Dance

Karen Peterson and Dancers Season of Dance

Posted By ArtBurst Team
February 19, 2016 at 6:50 PM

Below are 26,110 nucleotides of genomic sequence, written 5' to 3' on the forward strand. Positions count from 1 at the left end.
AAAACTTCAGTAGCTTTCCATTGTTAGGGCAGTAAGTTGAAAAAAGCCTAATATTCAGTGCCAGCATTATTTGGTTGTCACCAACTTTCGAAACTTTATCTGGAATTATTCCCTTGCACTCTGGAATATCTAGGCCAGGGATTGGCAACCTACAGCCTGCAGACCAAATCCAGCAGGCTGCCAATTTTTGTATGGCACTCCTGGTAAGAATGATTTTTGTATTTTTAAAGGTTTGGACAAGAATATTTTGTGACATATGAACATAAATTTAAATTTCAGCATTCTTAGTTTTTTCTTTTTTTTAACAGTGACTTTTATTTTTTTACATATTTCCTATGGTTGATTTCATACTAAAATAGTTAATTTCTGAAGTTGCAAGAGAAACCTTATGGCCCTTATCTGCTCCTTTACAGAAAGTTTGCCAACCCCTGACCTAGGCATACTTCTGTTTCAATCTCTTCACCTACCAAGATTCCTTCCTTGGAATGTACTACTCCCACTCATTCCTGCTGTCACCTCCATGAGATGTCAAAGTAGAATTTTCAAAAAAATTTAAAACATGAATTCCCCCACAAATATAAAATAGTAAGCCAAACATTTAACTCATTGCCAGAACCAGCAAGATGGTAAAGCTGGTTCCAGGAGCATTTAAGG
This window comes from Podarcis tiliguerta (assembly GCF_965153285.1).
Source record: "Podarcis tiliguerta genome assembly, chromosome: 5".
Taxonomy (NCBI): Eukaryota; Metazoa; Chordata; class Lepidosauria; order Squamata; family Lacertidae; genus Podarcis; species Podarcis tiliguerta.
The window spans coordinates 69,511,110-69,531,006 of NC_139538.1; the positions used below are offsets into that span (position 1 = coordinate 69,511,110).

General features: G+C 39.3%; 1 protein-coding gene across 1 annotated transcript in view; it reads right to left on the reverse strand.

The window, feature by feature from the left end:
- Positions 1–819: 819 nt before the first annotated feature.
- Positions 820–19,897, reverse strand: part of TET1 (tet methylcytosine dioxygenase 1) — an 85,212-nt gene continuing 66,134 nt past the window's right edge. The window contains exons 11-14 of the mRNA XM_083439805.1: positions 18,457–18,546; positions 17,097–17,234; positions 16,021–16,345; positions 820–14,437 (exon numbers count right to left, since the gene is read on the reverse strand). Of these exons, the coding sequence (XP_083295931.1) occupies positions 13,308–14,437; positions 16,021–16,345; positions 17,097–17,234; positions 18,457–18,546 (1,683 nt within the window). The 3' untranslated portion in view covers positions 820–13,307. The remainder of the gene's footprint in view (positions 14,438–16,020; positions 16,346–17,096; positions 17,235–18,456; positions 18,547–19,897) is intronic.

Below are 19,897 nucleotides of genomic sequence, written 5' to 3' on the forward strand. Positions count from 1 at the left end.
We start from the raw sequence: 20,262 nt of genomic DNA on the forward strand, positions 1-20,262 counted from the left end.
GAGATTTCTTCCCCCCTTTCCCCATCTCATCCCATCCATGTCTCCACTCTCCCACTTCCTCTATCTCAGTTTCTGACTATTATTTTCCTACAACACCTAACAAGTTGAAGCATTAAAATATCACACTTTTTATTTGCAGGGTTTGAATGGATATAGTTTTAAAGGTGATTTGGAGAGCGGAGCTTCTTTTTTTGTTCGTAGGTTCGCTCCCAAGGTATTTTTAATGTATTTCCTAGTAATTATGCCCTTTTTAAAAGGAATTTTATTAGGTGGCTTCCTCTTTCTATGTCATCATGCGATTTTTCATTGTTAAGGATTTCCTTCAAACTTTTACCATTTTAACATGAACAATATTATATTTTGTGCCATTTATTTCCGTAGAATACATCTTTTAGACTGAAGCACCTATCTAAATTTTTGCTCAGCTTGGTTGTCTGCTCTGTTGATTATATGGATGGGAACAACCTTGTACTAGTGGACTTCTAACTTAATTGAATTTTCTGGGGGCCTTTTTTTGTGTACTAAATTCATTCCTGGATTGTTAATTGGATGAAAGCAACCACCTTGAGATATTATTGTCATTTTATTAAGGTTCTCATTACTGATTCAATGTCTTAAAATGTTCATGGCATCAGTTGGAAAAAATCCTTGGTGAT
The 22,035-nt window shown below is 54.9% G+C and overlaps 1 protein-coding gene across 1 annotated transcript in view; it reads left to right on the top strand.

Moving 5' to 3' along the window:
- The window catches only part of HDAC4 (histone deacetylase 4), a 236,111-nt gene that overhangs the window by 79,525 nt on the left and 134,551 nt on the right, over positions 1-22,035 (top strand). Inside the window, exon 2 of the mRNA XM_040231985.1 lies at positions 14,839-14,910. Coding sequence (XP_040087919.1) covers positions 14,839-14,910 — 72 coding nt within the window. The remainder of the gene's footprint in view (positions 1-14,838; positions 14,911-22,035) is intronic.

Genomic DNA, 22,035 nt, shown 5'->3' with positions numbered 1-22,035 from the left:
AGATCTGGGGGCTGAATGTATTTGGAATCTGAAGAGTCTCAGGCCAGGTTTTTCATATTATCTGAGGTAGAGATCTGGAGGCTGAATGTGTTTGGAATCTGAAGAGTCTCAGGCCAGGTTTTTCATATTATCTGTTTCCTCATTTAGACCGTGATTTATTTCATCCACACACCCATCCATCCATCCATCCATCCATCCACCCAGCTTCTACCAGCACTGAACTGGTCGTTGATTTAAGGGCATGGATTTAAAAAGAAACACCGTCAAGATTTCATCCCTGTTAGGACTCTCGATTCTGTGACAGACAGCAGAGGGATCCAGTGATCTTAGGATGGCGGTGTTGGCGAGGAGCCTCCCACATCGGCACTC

Mixed abilities dance first occurred to Karen Peterson in 1990. She received a phone call from a wheelchair bound woman who wanted a part in a ballet. “My direction to her was to write about her physical memories, and that gave us the direction for our duet. She gave me incredible inspiration to do something I’d never done before. I was really bored as a choreographer and she gave me something to sink my teeth into,” says Peterson, a veteran dancer and choreographer. For the next 23 years, mixed abilities dance would be the foundation of her internationally known dance company, Karen Peterson and Dancers. “It’s a force and an energy that keeps going round and round,” she says. Known as KPD for short, the company has featured about 35 choreographies and toured throughout Florida, the United States, Europe and the Americas. About half of the works use mixed ability dancers, which includes a range of formally trained students from New World School of the Arts and Florida International University, as well as a paraplegic, a quadriplegic, and a dancer with Spina Bifida and others. Among the company’s upcoming performances, it will hold its more extensive “23rd season” concert on April 11 and 12, before heading to Belgrade in May. On stage, Peterson’s dancers with disabilities are tightly woven with abled body dancers and are equally supportive to execute complex, professional caliber choreography. “It’s a particular art form that has developed along the way,” says Peterson, who has collaborated with the Miami String Project, among other entities, that she said helped attract new audiences. Her clever use of lighting, shadows, backdrops, and mixed media add another element of entertainment to the company’s performances./ Peterson talked to Artburst about the special qualities of mixed-abilities dance, her upcoming performance and how this art form has transforms lives. What is the process of turning people with disabilities into dancers? A: I use movements that work best on their bodies. Say there’s a dancer who can only move his right elbow and his head, so you of think of how many ways you can find that uses those body parts. You find common denominators as a group. These are simple tasks. It’s almost like working with a palette and meshing together certain colors. Your company breaks the mold of traditional dance. Therefore, what is your idea of a dancer? Someone with an open hearted, generous spirit of physicality that needs to be shared with others. Intimate, honest and willing to be flexible and patient and willing to be part of a creative process, where you don’t know where you’re going, but at the end of the line there will be something that’s waiting for me. How do you convince a disabled person that they can actually perform as a dancer? And how have abled body dancers embraced the concept. My experience is that it’s not for everyone. I don’t think you really need to sell the idea. I think dancers have decided that it’s something that they want to do. They understand my vision and my work and that they are part of the creative process. Both disabled and abled body dancers balance the other out 50 percent. What type of impact has performing had on some of your dancers with disabilities? On March 10, we had a performance with 190 students with learning disabilities from Miami middle and high schools. The kids really love it. They usually don’t get the opportunity to train with dance instructors and it’s a very supportive day. They all love to move and dance. Despite their learning disability, there was never a moment when they didn’t want to dance and express themselves. From where do you draw inspiration to create dance pieces? Some are driven by music. Some are driven by visual images such as animals, water and trees. But this particular concert (April 11, 12) follows a narrative of one man and two women drinking in a café and what can happen. The dancers range in age from 28 to 63, so there’s a wide-range of abilities and a wide-range of ages. That’s a great maturity and a great weight to the work. What are some of the most memorable experiences that you’ve had with your dance company over the years? I feel very lucky. I’ve met some beautiful people along the way. We had a performance in New York City in 2003 at a mixed-ability festival. My first teaching residency in Brazil, which was the first thing I did by myself out of the country. We were welcomed, accepted and embraced in their country. And in 2010, when I made my dancers jump from their wheelchairs into my pool. We video-taped them underwater and the footage was used as a backdrop to one of the performances. Karen Peterson and Dancers Season of Dance With New Work, Thursday, April 11 at 8:00 p.m. and Friday, April 12 at 8:00 p.m., Miami-Dade County Auditorium On Stage Black Box, 2901 W. Flagler St., Miami; tickets $18, $13 students; www.karenpetersondancers.org.

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